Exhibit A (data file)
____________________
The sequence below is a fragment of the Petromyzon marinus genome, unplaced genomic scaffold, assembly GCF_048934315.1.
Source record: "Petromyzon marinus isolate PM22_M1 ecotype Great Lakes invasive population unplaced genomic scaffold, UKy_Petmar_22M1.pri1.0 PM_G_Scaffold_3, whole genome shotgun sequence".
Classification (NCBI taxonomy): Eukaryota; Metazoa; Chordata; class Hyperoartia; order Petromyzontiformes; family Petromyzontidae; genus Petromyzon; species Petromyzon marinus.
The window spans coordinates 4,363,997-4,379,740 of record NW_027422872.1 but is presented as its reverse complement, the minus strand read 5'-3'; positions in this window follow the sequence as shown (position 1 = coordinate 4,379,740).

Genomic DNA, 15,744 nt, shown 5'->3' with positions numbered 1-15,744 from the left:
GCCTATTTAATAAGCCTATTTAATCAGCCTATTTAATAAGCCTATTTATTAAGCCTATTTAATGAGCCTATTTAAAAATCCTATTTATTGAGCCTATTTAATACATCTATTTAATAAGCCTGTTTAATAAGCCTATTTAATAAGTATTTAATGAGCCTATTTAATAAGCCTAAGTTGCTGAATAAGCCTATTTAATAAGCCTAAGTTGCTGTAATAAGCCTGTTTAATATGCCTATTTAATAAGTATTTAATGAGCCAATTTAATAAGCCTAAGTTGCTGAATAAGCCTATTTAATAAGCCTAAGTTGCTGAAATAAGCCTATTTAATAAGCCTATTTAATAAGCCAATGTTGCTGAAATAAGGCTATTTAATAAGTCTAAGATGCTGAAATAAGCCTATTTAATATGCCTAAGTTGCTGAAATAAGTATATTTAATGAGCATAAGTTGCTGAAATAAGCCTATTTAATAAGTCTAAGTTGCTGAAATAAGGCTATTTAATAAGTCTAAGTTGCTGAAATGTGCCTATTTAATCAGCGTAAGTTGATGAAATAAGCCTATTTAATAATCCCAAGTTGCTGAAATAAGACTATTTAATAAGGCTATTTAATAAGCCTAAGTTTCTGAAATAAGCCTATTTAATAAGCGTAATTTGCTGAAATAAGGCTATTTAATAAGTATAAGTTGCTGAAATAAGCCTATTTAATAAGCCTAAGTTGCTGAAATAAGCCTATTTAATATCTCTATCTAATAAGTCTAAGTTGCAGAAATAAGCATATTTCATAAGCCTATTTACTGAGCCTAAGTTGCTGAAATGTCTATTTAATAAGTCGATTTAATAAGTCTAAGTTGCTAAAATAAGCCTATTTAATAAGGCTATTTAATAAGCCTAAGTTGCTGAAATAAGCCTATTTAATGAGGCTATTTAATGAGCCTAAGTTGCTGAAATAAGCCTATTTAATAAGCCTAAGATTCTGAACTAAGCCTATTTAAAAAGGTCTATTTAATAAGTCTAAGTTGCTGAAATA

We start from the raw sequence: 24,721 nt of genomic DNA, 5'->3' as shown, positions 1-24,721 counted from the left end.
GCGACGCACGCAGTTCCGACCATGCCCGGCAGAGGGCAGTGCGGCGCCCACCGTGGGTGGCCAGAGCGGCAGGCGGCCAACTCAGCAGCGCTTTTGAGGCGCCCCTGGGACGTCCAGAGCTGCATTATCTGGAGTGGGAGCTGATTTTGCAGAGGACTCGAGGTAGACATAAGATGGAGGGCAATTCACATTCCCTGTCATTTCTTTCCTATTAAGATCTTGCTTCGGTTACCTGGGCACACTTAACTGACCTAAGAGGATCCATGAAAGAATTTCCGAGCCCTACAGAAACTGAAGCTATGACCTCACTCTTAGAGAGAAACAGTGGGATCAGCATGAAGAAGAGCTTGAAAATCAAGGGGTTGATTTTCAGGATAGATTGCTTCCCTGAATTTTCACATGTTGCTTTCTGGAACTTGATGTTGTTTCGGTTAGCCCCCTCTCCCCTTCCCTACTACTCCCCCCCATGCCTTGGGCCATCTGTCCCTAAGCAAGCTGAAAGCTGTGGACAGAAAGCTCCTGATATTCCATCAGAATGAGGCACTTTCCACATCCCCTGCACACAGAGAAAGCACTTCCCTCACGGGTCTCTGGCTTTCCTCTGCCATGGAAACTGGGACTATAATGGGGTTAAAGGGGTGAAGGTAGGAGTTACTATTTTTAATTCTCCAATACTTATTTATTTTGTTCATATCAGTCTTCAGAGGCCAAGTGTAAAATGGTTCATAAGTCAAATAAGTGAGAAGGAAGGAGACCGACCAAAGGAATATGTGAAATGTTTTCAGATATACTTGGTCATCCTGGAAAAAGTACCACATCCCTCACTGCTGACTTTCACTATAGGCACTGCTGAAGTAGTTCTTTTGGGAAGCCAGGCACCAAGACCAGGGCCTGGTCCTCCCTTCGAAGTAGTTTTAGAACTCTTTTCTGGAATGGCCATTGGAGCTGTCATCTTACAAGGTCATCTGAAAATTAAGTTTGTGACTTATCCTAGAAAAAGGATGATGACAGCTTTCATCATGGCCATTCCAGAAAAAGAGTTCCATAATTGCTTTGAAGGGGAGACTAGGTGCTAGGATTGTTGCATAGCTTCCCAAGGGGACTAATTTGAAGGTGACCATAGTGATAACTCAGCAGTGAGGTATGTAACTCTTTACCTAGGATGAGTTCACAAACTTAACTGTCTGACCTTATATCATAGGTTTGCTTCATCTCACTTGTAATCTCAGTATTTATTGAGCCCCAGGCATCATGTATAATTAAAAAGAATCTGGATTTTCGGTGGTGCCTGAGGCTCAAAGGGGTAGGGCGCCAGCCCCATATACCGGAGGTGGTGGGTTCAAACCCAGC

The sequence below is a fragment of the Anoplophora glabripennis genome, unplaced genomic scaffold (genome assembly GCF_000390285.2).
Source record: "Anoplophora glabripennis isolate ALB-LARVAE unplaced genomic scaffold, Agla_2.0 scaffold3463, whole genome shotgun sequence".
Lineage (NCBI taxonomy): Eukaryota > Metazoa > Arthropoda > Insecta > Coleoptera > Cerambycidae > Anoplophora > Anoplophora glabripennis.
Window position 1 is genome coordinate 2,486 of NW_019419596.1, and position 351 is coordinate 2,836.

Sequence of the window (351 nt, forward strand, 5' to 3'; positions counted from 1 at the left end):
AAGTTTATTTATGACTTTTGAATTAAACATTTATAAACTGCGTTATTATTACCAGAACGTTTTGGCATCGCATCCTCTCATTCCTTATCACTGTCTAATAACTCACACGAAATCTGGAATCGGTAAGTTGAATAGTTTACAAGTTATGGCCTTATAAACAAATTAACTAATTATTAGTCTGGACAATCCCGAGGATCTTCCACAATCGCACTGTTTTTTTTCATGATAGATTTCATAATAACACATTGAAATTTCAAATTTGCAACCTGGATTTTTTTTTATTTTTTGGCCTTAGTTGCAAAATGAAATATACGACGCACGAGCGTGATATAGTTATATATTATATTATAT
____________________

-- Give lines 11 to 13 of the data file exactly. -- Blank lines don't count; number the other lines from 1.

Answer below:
Lineage (NCBI taxonomy): Eukaryota > Metazoa > Arthropoda > Insecta > Coleoptera > Cerambycidae > Anoplophora > Anoplophora glabripennis.
Window position 1 is genome coordinate 2,486 of NW_019419596.1, and position 351 is coordinate 2,836.

Sequence of the window (351 nt, forward strand, 5' to 3'; positions counted from 1 at the left end):